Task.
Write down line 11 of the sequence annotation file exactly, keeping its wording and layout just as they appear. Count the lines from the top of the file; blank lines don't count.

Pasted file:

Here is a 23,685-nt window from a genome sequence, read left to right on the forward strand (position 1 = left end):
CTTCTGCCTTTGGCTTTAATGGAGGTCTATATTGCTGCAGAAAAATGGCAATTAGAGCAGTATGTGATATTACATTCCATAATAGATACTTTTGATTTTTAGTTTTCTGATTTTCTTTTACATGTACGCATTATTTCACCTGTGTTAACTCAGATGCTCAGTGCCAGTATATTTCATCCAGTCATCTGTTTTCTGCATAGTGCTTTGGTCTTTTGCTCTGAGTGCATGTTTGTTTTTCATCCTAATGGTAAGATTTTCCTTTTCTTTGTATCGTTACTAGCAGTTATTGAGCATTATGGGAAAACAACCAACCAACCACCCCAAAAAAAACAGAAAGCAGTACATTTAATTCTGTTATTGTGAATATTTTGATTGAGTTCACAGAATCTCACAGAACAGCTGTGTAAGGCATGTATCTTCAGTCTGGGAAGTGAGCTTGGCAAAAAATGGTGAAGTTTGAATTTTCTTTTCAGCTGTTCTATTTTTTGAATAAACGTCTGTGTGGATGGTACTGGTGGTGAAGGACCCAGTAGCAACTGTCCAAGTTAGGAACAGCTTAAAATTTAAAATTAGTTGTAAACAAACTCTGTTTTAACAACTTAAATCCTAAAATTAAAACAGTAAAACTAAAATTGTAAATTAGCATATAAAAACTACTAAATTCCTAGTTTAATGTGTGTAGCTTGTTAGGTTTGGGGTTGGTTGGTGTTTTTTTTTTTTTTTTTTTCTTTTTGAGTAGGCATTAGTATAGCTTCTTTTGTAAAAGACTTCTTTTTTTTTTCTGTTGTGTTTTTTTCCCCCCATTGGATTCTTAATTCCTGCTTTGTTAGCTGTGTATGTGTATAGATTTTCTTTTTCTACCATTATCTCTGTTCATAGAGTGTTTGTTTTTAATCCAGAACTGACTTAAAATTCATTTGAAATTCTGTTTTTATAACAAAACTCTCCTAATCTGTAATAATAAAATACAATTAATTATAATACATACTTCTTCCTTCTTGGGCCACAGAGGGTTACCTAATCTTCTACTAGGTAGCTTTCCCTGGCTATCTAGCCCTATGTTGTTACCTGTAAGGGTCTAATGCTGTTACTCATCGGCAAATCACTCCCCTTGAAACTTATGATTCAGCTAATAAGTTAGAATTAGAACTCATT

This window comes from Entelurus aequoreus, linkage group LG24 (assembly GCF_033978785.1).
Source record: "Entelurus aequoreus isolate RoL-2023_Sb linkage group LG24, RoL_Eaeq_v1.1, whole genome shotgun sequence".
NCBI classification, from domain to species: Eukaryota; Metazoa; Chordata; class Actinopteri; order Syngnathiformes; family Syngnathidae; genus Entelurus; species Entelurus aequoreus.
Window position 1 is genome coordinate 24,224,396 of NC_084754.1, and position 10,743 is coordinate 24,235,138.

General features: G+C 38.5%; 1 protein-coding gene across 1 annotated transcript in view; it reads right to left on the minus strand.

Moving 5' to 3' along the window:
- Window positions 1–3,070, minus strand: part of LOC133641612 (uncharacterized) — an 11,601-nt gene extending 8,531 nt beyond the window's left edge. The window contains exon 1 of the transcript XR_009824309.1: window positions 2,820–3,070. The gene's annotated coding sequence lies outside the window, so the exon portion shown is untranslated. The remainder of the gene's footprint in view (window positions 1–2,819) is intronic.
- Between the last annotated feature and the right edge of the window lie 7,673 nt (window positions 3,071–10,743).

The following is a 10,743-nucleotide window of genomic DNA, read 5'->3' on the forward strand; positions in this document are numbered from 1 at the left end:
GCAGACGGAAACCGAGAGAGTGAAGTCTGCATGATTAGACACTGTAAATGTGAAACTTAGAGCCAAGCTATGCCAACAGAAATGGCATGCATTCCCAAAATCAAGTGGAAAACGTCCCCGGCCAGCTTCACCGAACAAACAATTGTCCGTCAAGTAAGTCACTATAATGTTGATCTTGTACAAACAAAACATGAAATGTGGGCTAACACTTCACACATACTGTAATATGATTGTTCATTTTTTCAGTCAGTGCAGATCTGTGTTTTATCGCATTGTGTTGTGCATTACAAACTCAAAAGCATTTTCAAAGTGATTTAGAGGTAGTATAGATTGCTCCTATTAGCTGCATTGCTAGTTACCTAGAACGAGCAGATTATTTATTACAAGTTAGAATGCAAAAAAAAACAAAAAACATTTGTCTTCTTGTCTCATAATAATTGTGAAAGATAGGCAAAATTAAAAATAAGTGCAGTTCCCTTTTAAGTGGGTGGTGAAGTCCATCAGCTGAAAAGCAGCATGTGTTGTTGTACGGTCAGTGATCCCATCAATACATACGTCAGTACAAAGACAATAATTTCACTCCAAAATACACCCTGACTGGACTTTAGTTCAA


The following is a 10,743-nucleotide window of genomic DNA, read 5'->3' on the forward strand; positions in this document are numbered from 1 at the left end: